Feds: “Oops”

Feds: Homeland Security project didn’t protect privacy

A Department of Homeland Security program that linked details on millions of air travelers with profiles drawn from commercial databases was plagued by “privacy missteps” that misled the public, a new government report concludes.

The Transportation Security Agency, operating under the auspices of Homeland Security, had publicly pledged two years ago–in official notices describing the Secure Flight program–that it “will not receive” or have access to dossiers on American travelers compiled by a Beltway contractor.

That promise turned out to be untrue, according to a report published Friday by DHS’ privacy office. The commercial data “made its way directly to TSA, contrary to the express statements in the fall privacy notices about the Secure Flight program,” the report says. (Click on “Secure Flight Report” to view a PDF version.)

A Few Notes From the NYTimes

A couple of news excerpts in this round-up article: Stuffing the Electronic Ballot Box

First, when the dollars get too tempting:

CNet News.com reported this week that Karim Yergaliyev, 19, one of the top 30 “diggers,” whose stories get the most diggs from fellow users, agreed to a barter transaction from a marketer, Nathan Schorr, the business development manager for JetNumbers. In exchange for free service, Mr. Yergaliyev acknowledged, he planted an article about JetNumbers, which provides “virtual” telephone numbers (news.com).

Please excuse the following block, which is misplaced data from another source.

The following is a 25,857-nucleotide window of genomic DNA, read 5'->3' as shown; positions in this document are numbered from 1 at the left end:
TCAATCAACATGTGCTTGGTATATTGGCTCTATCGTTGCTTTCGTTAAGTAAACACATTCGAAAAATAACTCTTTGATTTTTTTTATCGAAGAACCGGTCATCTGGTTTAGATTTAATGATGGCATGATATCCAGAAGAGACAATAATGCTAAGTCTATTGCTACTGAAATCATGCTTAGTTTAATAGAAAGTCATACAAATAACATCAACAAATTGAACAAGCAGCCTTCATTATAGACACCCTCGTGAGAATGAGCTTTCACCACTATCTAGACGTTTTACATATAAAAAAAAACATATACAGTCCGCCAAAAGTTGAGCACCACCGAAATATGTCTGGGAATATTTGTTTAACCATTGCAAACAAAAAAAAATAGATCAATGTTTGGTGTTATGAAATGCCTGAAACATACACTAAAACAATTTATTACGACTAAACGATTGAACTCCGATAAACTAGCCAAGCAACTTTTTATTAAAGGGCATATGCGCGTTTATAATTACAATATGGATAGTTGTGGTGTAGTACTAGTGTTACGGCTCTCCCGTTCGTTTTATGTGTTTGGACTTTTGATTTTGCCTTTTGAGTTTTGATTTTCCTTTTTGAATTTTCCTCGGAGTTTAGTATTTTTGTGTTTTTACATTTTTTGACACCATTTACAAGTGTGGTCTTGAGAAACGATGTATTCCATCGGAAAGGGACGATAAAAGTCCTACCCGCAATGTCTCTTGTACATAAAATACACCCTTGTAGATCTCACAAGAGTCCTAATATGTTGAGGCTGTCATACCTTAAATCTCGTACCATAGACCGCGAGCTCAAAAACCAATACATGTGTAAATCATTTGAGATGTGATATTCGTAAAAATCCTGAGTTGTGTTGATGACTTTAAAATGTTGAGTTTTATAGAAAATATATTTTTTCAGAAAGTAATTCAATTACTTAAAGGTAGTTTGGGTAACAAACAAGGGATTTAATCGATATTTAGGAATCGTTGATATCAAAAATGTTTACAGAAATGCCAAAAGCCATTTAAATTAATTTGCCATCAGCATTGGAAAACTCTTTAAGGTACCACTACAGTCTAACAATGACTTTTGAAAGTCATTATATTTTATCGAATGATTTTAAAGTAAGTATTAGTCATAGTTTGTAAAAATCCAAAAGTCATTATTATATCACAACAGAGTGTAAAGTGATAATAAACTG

Next, a Santangelo update:

The music companies have dropped their lawsuit against her, though their lawyer, Richard Gabriel, wrote in court papers that they would probably have won. Instead, he wrote that the companies will “pursue defendant’s children.” The case against Ms. Santangelo’s daughter, 16, and son, 20, will continue (ecommercetimes.com).

Taking A Fight Online

Landis putting lab to the testpdf

Experts for Tour de France champion Floyd Landis, tapping a worldwide pool of scientific knowledge via the Internet, are marshaling a detailed rebuttal to charges that the cyclist took testosterone to fuel his comeback victory in last summer’s race.

Landis’ team has posted online the laboratory reports on which the charge is based. This step, unprecedented in an anti-doping case, has allowed independent scientists to study the evidence against Landis — 370 pages of technical documentation.

The result is a vigorous debate on Internet message forums and bulletin boards about the science underlying the charge and whether Landis, successor to Lance Armstrong as America’s leading competitive cyclist, has been unjustly accused.

[…] Landis’ defense team calls its decision to publicize the evidence against him the “wiki defense,” referring to an online application allowing members of the public to collaborate on encyclopedias, dictionaries, computer programs and other services.

The idea is to counteract the advantages that anti-doping agencies have in bringing cases against athletes. […]